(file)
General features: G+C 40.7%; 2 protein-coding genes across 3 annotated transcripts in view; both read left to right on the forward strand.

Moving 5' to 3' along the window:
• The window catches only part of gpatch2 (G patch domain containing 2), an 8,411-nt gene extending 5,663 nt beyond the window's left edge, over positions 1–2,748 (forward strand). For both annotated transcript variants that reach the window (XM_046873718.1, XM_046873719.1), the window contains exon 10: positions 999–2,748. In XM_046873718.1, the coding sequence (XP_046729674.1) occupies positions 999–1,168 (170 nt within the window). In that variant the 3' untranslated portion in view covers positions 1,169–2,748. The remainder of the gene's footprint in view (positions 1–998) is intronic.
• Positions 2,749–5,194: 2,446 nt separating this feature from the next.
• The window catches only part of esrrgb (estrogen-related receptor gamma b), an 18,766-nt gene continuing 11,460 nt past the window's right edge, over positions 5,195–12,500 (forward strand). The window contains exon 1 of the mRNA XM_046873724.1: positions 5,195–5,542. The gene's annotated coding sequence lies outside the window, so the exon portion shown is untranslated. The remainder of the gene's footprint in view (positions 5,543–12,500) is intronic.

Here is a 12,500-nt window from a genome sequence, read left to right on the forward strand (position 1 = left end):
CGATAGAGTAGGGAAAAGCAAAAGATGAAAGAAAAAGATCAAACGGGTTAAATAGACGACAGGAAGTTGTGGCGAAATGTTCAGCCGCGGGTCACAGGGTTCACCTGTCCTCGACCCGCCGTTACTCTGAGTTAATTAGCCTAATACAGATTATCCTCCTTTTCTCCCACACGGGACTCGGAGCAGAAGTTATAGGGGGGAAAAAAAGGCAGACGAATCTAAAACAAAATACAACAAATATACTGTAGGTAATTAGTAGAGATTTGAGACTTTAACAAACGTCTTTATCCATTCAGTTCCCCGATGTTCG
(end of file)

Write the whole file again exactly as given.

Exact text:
General features: G+C 40.7%; 2 protein-coding genes across 3 annotated transcripts in view; both read left to right on the forward strand.

Moving 5' to 3' along the window:
• The window catches only part of gpatch2 (G patch domain containing 2), an 8,411-nt gene extending 5,663 nt beyond the window's left edge, over positions 1–2,748 (forward strand). For both annotated transcript variants that reach the window (XM_046873718.1, XM_046873719.1), the window contains exon 10: positions 999–2,748. In XM_046873718.1, the coding sequence (XP_046729674.1) occupies positions 999–1,168 (170 nt within the window). In that variant the 3' untranslated portion in view covers positions 1,169–2,748. The remainder of the gene's footprint in view (positions 1–998) is intronic.
• Positions 2,749–5,194: 2,446 nt separating this feature from the next.
• The window catches only part of esrrgb (estrogen-related receptor gamma b), an 18,766-nt gene continuing 11,460 nt past the window's right edge, over positions 5,195–12,500 (forward strand). The window contains exon 1 of the mRNA XM_046873724.1: positions 5,195–5,542. The gene's annotated coding sequence lies outside the window, so the exon portion shown is untranslated. The remainder of the gene's footprint in view (positions 5,543–12,500) is intronic.

Here is a 12,500-nt window from a genome sequence, read left to right on the forward strand (position 1 = left end):
CGATAGAGTAGGGAAAAGCAAAAGATGAAAGAAAAAGATCAAACGGGTTAAATAGACGACAGGAAGTTGTGGCGAAATGTTCAGCCGCGGGTCACAGGGTTCACCTGTCCTCGACCCGCCGTTACTCTGAGTTAATTAGCCTAATACAGATTATCCTCCTTTTCTCCCACACGGGACTCGGAGCAGAAGTTATAGGGGGGAAAAAAAGGCAGACGAATCTAAAACAAAATACAACAAATATACTGTAGGTAATTAGTAGAGATTTGAGACTTTAACAAACGTCTTTATCCATTCAGTTCCCCGATGTTCG